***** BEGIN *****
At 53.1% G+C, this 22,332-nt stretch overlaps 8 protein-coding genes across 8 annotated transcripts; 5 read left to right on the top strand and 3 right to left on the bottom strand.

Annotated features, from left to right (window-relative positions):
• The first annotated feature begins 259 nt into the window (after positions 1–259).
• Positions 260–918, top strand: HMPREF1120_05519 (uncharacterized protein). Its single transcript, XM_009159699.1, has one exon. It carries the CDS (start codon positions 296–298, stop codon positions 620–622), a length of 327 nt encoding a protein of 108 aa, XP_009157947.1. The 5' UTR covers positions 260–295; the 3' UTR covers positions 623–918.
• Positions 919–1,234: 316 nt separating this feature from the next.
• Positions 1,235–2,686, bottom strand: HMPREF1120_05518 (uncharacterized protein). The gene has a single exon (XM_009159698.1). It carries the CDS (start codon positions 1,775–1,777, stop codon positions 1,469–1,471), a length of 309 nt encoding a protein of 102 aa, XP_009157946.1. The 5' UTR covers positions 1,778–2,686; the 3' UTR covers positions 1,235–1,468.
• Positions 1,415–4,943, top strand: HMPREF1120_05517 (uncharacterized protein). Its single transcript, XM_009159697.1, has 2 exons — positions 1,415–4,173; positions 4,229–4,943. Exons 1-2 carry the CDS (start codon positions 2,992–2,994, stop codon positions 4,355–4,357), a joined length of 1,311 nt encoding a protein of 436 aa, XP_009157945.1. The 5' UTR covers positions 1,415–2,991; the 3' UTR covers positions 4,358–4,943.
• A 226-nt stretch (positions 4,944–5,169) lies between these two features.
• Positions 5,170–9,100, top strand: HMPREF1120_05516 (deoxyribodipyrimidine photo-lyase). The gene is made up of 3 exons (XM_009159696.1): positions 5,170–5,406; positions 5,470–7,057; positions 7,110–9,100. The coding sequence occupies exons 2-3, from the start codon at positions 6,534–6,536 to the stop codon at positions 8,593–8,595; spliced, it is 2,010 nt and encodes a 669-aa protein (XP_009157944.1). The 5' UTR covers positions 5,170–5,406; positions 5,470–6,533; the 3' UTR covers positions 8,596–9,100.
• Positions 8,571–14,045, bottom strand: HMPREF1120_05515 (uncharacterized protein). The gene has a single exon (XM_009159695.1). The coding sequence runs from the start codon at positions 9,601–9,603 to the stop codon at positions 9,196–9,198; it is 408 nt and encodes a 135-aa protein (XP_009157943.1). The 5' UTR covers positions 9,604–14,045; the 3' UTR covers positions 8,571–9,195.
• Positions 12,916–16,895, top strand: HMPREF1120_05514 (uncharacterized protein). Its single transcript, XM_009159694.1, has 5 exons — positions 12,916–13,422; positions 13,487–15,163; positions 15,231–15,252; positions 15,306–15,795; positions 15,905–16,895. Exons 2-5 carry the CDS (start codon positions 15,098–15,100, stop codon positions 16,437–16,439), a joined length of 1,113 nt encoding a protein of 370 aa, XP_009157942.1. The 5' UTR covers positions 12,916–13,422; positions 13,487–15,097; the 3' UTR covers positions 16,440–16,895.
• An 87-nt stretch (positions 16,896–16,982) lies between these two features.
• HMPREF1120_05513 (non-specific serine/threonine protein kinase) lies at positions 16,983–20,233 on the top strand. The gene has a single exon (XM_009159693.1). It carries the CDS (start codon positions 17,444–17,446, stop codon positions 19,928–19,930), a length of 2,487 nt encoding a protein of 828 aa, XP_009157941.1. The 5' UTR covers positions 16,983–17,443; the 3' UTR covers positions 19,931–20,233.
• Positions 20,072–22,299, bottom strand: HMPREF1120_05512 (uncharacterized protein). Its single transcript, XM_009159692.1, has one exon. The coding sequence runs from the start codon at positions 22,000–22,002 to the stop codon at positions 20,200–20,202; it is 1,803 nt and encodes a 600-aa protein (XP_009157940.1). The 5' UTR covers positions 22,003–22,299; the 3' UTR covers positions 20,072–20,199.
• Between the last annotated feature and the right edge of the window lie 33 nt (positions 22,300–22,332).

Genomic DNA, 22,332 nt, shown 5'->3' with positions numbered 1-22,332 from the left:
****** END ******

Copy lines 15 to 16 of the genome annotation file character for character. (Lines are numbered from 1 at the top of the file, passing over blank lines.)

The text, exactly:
• Between the last annotated feature and the right edge of the window lie 33 nt (positions 22,300–22,332).

Genomic DNA, 22,332 nt, shown 5'->3' with positions numbered 1-22,332 from the left: